BULLETIN: In a statement, Justice at Stake Executive Director Bert Brandenburg said, “Americans deserve courts that answer to the law, not to party bosses.
“If judges can’t make hard calls based on the law, without looking over their shoulder at threats of political retaliation, it will become harder for them to uphold the Constitution and protect people’s rights. Democrats and Republicans alike would do well to avoid injecting partisan politics into America‘s courtrooms.”
The executive committee of the Republican Party of Florida has voted its opposition to keeping three Florida Supreme Court justices on the bench for another term. The justices will appear on a retention (yes-or-no) ballot this fall.
Florida voters have never dumped a justice or judge in a retention election. An Associated Press article about the GOP executive committee action reported the latest news this way:
“The Florida Republican Party is putting politics back in state Supreme Court elections.”
A conservative group called Restore Justice 2012 has targeted the three justices, accusing them of judicial activism and taking issue with some of the court’s rulings.
Defenders of fair and impartial courts have warned that the retention elections were implemented for voters to pass on a judge’s qualifications and competence, and not to serve as a referendum on one or more rulings. The latter would inject politics into the courtroom, they say.
An Orlando Sentinel blog published this statement by the state GOP:
“This week, the RPOF executive board voted unanimously to oppose the retention of Supreme Court Justices R. Fred Lewis, Barbara Pariente, and Peggy Quince. While the collective evidence of judicial activism amassed by these three individuals is extensive, there is one egregious example that all Florida voters should bear in mind when they go to the polls on election day. These three justices voted to set aside the death penalty for a man convicted of tying a woman to a tree with jumper cables and setting her on fire. The fact that the United States Supreme Court voted, unanimously, to throw out their legal opinion, raises serious questions as to their competence to understand the law and serve on the bench, and demonstrates that all three justices are too extreme not just for Florida, but for America, too.”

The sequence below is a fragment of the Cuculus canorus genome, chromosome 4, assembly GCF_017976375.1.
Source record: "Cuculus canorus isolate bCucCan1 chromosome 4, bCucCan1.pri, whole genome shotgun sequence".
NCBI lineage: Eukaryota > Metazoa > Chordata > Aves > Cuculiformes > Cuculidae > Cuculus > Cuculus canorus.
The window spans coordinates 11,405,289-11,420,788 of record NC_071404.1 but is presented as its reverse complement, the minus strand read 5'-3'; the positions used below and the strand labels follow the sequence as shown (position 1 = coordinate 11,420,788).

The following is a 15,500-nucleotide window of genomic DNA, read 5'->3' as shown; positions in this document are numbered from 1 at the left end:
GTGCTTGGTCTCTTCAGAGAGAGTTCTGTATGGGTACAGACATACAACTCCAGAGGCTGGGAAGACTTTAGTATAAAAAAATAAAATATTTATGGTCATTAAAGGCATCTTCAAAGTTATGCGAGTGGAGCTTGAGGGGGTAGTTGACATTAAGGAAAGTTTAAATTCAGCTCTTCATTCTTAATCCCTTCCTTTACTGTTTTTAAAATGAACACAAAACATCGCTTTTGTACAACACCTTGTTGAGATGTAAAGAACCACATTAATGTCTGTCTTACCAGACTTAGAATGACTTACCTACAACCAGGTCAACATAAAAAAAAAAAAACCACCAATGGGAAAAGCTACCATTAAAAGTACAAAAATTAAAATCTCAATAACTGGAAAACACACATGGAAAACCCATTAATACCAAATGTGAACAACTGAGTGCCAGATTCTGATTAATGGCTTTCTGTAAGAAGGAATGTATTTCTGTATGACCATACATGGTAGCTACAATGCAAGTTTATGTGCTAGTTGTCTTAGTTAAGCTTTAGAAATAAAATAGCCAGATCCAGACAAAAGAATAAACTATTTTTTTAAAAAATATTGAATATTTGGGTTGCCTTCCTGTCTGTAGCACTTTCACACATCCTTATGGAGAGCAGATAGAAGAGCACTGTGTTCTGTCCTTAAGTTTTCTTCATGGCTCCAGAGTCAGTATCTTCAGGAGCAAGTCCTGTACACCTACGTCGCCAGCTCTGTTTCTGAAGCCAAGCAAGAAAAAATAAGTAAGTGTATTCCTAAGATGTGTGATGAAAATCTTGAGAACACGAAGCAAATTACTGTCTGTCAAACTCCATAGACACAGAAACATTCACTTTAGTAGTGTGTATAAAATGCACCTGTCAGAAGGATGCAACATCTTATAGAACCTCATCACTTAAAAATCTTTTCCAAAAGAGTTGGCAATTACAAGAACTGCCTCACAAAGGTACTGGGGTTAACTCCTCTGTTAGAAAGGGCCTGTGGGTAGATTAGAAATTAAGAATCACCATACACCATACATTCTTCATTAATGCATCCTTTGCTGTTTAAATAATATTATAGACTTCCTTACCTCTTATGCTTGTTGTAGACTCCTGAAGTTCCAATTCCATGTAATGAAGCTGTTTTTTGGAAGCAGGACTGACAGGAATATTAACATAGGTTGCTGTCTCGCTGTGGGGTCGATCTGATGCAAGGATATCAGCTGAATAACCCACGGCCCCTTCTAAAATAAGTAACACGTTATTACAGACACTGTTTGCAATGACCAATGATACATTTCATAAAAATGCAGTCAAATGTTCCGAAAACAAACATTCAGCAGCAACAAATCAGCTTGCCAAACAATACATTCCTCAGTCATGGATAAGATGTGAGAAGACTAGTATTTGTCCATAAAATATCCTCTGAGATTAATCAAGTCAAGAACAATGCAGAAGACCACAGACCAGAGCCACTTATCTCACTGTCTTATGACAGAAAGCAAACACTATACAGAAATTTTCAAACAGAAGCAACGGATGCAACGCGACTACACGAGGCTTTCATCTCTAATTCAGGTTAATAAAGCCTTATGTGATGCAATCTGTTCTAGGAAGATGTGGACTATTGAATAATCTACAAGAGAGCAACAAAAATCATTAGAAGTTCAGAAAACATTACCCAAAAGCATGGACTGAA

According to the blog, it was the first time that a political party adopted a stance on retention of three justices since retention elections were approved more than four decades ago.
If any of the justices were removed, Gov. Rick Scott, a Republican, would replace them by appointment.
Iowa is another state where an organized drive seeks to remove a high court justice this year. Iowa’s Republican chairman called this summer for the jurist’s ouster (see Gavel Grab). Two years earlier, the GOP had not taken any formal role when conservatives successfully mounted a campaign to oust three Iowa Supreme Court justices over a controversial ruling that permitted same-sex couples to marry.
To learn more about the retention election in Florida, see these earlier Gavel Grab posts.